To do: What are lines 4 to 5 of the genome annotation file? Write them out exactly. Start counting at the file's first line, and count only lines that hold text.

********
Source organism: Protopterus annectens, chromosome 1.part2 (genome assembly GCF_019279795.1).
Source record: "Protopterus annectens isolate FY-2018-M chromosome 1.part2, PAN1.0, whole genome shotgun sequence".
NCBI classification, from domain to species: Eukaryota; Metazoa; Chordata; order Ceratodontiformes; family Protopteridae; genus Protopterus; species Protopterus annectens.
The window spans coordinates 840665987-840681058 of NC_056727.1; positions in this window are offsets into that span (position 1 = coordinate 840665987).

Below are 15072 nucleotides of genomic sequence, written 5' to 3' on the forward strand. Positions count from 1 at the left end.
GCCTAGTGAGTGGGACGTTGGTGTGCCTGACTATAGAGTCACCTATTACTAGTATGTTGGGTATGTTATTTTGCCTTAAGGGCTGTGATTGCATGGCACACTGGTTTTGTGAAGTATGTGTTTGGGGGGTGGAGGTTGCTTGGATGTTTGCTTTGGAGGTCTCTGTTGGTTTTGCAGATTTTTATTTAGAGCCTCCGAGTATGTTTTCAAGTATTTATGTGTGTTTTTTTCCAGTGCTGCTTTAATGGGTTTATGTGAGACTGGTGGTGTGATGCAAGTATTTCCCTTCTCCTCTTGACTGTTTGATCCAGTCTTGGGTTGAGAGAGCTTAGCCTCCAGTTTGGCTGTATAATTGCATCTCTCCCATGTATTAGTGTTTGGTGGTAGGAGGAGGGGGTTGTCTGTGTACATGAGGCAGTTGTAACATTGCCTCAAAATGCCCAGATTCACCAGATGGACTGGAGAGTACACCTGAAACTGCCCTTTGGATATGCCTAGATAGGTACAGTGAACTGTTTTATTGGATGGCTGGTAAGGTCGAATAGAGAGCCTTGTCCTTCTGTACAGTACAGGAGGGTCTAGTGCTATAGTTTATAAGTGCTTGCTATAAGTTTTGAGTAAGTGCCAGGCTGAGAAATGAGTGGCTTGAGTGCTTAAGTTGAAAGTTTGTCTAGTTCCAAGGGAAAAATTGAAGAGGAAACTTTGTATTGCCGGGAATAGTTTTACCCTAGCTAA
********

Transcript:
The window spans coordinates 840665987-840681058 of NC_056727.1; positions in this window are offsets into that span (position 1 = coordinate 840665987).

Below are 15072 nucleotides of genomic sequence, written 5' to 3' on the forward strand. Positions count from 1 at the left end.